I heard a story once about a boy who lived out Ithaca way
(Some nice country, so folks tell me) that put a bottle
With a note inside in the lake out there
Which, so the tale goes, floated up the Seneca Canal
Into Ontario, and, from there, up to the St. Lawrence
To the Atlantic, the kicker being that someone found the note
Somewhere in Florida down around the Space Coast.
It’s a fanciful story, for sure; but a flight of fancy here and there
Is a welcome thing when your life consists of being counted out of bed
Herded to the mess and the yard , and one last body count
Before the flick, flick, flick of the lights at eleven.
This time of year the sky, still trying in fits and starts
To flush winter out of its system, is every bit
As gun-boat gray as the walls of this place, and when a soul has
All the time to think or, worse yet, remember, your mind
Will glide and wander to just about all the wheres and whens
And why-fors that you’ve banked up until now.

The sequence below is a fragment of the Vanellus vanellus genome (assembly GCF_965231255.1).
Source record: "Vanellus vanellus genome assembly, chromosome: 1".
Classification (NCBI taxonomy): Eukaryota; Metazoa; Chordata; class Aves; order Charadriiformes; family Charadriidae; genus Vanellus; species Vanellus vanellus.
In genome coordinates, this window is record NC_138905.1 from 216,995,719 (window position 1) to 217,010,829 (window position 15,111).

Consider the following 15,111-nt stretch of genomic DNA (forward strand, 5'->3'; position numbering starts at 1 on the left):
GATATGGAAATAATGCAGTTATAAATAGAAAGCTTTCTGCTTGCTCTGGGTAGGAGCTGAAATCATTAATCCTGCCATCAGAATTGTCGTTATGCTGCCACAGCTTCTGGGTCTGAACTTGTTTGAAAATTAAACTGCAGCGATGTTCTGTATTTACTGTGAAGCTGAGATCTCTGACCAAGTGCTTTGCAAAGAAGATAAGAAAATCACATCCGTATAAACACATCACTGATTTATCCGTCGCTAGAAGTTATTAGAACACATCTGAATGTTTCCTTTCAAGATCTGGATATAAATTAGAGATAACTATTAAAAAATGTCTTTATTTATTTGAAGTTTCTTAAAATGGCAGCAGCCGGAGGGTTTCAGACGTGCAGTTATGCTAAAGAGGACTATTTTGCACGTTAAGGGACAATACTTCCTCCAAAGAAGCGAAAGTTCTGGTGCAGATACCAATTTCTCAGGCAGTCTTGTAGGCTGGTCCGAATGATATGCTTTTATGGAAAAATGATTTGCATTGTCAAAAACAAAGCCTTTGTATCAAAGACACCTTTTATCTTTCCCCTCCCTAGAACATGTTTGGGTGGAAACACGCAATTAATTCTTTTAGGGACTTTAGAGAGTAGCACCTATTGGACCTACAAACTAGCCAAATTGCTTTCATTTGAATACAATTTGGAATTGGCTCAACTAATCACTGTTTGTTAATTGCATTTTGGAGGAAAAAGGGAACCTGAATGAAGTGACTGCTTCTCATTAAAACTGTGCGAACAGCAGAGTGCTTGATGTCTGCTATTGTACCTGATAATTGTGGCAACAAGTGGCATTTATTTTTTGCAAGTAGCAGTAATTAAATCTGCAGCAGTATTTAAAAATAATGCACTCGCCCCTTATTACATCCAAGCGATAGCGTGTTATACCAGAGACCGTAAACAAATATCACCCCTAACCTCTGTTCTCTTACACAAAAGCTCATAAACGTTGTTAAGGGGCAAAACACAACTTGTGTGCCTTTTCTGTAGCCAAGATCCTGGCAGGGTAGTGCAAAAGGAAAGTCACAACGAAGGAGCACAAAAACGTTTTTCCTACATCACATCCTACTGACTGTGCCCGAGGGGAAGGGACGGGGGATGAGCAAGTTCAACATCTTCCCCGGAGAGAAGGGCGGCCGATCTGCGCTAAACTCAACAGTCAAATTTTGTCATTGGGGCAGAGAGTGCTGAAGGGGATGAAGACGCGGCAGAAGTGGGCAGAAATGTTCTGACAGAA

Lately I’ve found myself recollecting the ten-or-twelve year old me;
We lived in Castile (close to this place as the crow flies,
Though, practically speaking, it might as well be on Venus)
And, while our place was in town, my uncle Virgil had a farm
Up in the hills overlooking over the Genesee River,
And sometimes, I’d ride with him on his big old Farmall,
Huge, red-faced man singing in a voice better suited for an old maid,
And sometimes he’d let out a not-quiet-enough “Shit!”
If his attention wandered, and the cultipacker hit a goodly sized rock
With a “thwack” to let you know the disk was gone
Or chipped beyond use or repair, but I would just watch that river,
All dark and brown courtesy of the Kodak plant
Or Bausch and Lomb up in Rochester and, as I found out later,
The primary culprit in the Case of the Genny Screamers.
Uncle Virg would talk about how, before they built the dam
Down at Mount Morris, how the river would, come the melt
Of the snow pack and the cold rains of near-Easter,
Rise out of its banks like Gabriel himself and take that loose soil
And those dormant plants that had failed to root themselves
With due diligence and carry it away toward the big lake to the north.
And so I say now—river, run wide and run deep, and deposit
The dead bracken, the stunted crownvetch, the broken milkweed
Upon some unnamed shore to perhaps find a dwelling
In the sun, there to take hold and, just conceivably, prosper.